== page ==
Such fundamental oversights have often restricted farmers and farmers’ organisations to a position where they can only react to what governments would have already formulated. It was pointed out that countries would perhaps be better positioned to transform the agricultural sector if they have baseline information on various indicators indicating what exactly needs to be transformed, how, by whom and when. It would also help to envision the kind of transformed agriculture they want to experience.


Land issues under the spotlight


The United Nations Economic Commission for Africa SubRegional Office (UNECA-SRO) convened an Ad Hoc experts group meeting together with country representatives from the Southern African Development Community (SADC). The meeting was held from 28 to 29 November 2018 in Livingstone, Zambia under the theme “Land, identity and socio-economic transformation in southern Africa”.

Indeed, for successful and sustainable socio-economic transformation to happen in the SADC region and many other parts of Africa and beyond, the land question needs to be dealt with decisively and conclusively. The reason why land matters are critically important is because of the agrarian nature of most African societies.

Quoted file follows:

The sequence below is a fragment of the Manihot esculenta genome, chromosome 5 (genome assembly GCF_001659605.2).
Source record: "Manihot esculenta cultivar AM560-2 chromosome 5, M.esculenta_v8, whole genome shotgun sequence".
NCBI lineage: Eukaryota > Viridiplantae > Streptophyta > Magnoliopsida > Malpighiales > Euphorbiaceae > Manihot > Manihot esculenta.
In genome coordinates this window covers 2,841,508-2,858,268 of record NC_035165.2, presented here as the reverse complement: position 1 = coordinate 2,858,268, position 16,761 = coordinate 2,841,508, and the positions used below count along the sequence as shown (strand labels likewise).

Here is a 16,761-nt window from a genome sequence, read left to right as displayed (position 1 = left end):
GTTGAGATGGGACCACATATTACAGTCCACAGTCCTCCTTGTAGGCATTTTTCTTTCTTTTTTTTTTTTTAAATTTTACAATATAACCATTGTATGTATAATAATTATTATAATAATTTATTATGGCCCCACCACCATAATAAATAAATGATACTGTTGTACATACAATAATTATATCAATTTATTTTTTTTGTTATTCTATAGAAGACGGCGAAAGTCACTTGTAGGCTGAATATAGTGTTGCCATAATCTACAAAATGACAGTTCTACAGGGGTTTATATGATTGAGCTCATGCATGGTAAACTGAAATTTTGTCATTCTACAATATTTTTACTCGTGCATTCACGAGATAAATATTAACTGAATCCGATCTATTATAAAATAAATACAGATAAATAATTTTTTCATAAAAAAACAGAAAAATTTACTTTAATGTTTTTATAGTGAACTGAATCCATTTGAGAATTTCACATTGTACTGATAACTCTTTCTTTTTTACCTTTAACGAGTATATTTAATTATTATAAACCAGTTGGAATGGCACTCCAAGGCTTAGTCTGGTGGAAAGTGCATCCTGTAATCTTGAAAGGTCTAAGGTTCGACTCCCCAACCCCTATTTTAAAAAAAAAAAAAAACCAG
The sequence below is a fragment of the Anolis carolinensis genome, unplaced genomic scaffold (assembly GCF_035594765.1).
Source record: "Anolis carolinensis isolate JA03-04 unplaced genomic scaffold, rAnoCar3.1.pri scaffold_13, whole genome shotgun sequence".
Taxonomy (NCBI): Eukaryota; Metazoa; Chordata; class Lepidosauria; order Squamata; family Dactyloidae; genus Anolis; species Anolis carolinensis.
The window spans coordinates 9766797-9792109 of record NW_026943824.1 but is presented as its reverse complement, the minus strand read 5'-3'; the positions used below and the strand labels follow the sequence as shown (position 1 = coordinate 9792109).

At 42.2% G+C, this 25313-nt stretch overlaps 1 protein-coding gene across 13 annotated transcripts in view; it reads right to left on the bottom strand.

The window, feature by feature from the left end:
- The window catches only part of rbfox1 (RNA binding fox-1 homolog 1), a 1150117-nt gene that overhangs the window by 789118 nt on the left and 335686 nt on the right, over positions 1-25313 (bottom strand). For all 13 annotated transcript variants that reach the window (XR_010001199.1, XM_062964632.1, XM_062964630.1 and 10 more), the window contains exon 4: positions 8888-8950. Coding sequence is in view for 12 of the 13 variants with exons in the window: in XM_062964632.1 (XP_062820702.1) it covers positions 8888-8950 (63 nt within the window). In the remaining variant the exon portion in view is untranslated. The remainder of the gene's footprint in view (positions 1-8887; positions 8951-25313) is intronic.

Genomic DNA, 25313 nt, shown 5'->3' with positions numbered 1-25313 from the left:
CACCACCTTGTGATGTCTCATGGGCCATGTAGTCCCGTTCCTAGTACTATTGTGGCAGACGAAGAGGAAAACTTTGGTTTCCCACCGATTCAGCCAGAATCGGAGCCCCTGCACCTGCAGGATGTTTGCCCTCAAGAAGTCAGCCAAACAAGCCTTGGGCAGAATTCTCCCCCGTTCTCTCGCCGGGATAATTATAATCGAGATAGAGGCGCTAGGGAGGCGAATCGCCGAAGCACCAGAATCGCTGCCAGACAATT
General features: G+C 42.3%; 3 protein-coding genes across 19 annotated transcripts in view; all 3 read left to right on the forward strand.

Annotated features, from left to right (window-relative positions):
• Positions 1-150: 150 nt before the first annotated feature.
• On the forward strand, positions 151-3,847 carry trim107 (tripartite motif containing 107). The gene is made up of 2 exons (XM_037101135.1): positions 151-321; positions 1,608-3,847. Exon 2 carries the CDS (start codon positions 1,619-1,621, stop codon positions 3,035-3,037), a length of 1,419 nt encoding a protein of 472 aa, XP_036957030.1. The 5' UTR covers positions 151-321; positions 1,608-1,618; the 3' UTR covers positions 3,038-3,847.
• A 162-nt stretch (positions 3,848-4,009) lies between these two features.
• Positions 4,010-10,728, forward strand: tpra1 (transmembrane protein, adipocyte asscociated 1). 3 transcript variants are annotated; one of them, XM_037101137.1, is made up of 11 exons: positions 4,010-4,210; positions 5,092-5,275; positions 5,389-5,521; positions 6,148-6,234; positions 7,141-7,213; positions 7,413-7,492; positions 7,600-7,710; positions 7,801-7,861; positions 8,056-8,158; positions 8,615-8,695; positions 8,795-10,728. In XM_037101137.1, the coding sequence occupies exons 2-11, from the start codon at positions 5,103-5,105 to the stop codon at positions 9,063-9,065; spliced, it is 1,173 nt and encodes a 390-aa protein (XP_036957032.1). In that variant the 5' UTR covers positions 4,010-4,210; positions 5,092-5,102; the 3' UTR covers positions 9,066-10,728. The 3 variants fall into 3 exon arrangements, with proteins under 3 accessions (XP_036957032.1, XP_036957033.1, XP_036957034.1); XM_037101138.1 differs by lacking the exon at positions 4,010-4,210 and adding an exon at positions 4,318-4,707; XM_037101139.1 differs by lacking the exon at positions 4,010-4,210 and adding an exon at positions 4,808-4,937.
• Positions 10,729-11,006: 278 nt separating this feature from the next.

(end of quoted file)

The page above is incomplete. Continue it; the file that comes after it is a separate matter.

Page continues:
Land ownership creates opportunities for individuals, families and communities to be able to produce their own food and where possible, surplus production allows for income generation. Thus, the meeting tackled issues on how land reform processes in the region can catalyse the much-needed socio-economic transformation especially with respect to rural poverty reduction and economic empowerment.

Amongst the highlights of this meeting were heavy contestations against national governments putting land policies in place that allow for secure land rights for land owners and let land markets determine transferability. The general view was that all land should remain state land to control and keep land ownership patterns in check.